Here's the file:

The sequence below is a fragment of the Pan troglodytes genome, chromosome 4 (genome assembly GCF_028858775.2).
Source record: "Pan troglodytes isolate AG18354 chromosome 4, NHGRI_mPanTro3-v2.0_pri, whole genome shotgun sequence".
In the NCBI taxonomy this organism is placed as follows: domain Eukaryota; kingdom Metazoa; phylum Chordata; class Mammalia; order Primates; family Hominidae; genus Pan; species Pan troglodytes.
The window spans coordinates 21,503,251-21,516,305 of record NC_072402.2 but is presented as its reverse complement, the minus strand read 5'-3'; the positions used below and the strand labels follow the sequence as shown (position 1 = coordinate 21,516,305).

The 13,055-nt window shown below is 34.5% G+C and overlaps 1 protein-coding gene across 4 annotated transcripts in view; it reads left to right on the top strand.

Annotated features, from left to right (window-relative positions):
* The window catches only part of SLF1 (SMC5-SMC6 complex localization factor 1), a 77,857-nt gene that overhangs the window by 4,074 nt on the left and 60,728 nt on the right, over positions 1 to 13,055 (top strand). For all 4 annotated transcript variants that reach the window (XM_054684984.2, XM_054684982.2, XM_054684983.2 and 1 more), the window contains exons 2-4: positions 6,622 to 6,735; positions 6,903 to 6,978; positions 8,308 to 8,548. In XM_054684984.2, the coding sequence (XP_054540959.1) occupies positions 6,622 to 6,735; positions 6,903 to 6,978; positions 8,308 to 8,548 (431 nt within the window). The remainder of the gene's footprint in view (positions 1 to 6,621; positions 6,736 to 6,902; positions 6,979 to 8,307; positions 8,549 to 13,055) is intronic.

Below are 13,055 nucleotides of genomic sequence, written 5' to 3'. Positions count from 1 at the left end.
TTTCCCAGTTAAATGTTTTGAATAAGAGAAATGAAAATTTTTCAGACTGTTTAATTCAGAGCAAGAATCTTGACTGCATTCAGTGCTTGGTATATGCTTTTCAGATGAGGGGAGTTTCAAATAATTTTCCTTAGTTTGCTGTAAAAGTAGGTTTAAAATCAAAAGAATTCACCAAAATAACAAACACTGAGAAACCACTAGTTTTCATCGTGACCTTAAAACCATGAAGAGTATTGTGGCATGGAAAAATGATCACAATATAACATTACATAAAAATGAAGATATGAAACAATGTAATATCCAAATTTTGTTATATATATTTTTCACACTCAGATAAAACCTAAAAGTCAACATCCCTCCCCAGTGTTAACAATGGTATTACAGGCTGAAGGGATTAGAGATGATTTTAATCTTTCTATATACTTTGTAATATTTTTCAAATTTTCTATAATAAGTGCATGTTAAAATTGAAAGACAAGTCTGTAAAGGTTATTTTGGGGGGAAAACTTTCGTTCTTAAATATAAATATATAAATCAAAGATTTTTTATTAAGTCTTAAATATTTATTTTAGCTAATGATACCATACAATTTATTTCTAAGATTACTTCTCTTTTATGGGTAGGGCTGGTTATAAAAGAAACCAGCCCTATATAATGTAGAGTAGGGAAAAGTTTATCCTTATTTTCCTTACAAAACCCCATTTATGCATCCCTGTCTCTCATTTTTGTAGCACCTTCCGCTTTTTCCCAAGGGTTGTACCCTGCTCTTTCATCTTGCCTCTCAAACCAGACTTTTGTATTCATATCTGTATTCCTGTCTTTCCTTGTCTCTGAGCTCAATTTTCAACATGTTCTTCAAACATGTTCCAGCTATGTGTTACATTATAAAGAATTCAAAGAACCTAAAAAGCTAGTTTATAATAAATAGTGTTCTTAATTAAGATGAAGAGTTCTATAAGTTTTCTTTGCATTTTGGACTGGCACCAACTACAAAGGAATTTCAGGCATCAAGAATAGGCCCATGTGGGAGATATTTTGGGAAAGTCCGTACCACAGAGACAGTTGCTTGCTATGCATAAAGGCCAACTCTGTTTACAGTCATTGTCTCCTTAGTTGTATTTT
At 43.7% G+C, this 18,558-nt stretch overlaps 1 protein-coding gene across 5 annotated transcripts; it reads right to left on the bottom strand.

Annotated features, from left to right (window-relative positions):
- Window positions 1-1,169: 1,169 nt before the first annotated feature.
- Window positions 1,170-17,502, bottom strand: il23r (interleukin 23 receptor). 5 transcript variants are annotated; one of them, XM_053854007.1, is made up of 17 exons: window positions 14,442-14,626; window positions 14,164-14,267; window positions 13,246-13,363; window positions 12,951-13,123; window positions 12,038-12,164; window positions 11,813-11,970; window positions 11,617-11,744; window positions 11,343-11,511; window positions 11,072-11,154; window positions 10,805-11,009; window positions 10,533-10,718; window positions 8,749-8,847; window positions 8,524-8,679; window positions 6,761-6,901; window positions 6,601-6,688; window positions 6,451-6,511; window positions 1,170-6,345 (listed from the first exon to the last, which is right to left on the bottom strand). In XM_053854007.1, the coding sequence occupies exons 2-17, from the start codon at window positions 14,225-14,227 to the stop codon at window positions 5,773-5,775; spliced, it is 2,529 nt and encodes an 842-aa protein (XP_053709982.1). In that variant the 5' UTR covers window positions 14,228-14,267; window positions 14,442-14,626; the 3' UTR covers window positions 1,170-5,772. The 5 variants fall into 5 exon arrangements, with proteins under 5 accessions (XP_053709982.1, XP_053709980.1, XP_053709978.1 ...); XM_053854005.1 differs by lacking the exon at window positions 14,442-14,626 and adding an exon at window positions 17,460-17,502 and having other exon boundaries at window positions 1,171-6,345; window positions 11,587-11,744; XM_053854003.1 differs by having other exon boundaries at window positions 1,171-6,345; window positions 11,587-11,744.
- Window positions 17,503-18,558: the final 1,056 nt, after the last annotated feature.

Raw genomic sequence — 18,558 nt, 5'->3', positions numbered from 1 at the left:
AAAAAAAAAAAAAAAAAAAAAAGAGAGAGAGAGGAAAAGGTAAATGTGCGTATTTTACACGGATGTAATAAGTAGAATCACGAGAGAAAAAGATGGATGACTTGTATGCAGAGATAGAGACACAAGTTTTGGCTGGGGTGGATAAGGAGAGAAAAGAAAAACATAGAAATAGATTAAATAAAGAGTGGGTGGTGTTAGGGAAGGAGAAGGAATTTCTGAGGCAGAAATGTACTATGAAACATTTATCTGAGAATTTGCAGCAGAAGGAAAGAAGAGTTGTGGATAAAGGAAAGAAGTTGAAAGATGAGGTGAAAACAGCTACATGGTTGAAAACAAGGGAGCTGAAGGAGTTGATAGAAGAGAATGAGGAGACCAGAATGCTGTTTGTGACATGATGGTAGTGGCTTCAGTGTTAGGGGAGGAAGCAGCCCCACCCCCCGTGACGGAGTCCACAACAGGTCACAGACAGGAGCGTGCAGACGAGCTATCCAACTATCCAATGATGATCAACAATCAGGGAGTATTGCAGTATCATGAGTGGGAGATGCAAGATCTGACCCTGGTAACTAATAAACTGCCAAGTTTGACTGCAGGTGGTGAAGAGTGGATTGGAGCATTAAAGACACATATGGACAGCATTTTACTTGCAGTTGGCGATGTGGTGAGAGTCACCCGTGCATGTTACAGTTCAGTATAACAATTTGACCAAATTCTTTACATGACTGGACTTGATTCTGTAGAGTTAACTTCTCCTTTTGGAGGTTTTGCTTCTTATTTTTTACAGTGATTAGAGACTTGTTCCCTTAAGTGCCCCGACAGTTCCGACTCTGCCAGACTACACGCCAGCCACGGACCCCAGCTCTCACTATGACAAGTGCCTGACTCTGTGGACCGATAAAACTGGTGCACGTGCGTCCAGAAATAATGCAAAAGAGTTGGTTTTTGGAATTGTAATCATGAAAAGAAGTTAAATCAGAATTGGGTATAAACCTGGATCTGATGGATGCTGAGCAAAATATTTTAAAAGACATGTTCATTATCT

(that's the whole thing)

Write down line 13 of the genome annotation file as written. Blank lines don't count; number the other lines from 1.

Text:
- Window positions 1,170-17,502, bottom strand: il23r (interleukin 23 receptor). 5 transcript variants are annotated; one of them, XM_053854007.1, is made up of 17 exons: window positions 14,442-14,626; window positions 14,164-14,267; window positions 13,246-13,363; window positions 12,951-13,123; window positions 12,038-12,164; window positions 11,813-11,970; window positions 11,617-11,744; window positions 11,343-11,511; window positions 11,072-11,154; window positions 10,805-11,009; window positions 10,533-10,718; window positions 8,749-8,847; window positions 8,524-8,679; window positions 6,761-6,901; window positions 6,601-6,688; window positions 6,451-6,511; window positions 1,170-6,345 (listed from the first exon to the last, which is right to left on the bottom strand). In XM_053854007.1, the coding sequence occupies exons 2-17, from the start codon at window positions 14,225-14,227 to the stop codon at window positions 5,773-5,775; spliced, it is 2,529 nt and encodes an 842-aa protein (XP_053709982.1). In that variant the 5' UTR covers window positions 14,228-14,267; window positions 14,442-14,626; the 3' UTR covers window positions 1,170-5,772. The 5 variants fall into 5 exon arrangements, with proteins under 5 accessions (XP_053709982.1, XP_053709980.1, XP_053709978.1 ...); XM_053854005.1 differs by lacking the exon at window positions 14,442-14,626 and adding an exon at window positions 17,460-17,502 and having other exon boundaries at window positions 1,171-6,345; window positions 11,587-11,744; XM_053854003.1 differs by having other exon boundaries at window positions 1,171-6,345; window positions 11,587-11,744.